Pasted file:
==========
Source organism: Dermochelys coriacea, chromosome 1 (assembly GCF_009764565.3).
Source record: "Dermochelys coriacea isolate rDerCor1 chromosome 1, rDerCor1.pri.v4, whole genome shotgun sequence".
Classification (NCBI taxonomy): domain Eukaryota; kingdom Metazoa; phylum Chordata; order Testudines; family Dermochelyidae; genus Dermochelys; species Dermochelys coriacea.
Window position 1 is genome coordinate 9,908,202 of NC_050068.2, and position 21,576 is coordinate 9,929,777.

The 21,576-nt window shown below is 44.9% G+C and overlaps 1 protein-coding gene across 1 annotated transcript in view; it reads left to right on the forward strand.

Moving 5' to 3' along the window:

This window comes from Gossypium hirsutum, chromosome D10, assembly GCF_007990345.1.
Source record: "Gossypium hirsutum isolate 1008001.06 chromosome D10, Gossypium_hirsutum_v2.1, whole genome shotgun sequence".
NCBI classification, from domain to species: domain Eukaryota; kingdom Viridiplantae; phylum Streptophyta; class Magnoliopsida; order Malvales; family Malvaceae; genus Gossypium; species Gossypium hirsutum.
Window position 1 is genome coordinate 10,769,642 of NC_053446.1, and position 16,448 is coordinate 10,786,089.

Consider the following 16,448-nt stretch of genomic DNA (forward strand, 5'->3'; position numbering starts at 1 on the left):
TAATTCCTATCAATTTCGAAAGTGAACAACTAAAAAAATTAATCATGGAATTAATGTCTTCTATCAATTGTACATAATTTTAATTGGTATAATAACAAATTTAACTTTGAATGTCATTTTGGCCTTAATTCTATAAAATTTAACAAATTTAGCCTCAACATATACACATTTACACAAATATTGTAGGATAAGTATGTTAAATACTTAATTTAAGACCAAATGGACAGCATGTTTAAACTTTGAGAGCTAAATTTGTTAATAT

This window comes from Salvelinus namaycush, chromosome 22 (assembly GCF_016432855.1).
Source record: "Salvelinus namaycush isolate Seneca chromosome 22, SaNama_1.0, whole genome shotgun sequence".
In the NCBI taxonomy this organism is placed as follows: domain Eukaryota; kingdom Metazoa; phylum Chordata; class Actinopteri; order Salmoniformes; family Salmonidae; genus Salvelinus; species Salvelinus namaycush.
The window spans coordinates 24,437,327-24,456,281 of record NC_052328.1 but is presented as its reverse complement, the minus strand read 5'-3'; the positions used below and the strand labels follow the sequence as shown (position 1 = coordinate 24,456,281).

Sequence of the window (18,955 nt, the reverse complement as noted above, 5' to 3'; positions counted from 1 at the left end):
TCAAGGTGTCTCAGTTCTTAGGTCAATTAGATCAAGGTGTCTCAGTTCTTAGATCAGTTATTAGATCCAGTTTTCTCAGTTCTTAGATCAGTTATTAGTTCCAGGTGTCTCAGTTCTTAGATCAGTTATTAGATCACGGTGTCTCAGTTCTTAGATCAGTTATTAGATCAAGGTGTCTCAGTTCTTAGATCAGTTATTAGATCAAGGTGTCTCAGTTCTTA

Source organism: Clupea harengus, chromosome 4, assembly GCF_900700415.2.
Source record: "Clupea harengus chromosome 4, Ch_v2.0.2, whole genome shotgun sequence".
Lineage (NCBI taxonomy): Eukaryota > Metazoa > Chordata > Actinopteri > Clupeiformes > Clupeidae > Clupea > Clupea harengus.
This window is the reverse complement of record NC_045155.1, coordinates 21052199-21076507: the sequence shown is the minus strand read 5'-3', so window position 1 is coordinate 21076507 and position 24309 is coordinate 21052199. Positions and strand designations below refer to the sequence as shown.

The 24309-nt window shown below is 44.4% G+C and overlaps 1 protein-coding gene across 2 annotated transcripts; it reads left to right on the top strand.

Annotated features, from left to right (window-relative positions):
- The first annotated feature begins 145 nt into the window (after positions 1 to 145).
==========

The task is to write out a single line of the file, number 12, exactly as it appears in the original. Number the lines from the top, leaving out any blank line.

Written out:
TAATTCCTATCAATTTCGAAAGTGAACAACTAAAAAAATTAATCATGGAATTAATGTCTTCTATCAATTGTACATAATTTTAATTGGTATAATAACAAATTTAACTTTGAATGTCATTTTGGCCTTAATTCTATAAAATTTAACAAATTTAGCCTCAACATATACACATTTACACAAATATTGTAGGATAAGTATGTTAAATACTTAATTTAAGACCAAATGGACAGCATGTTTAAACTTTGAGAGCTAAATTTGTTAATAT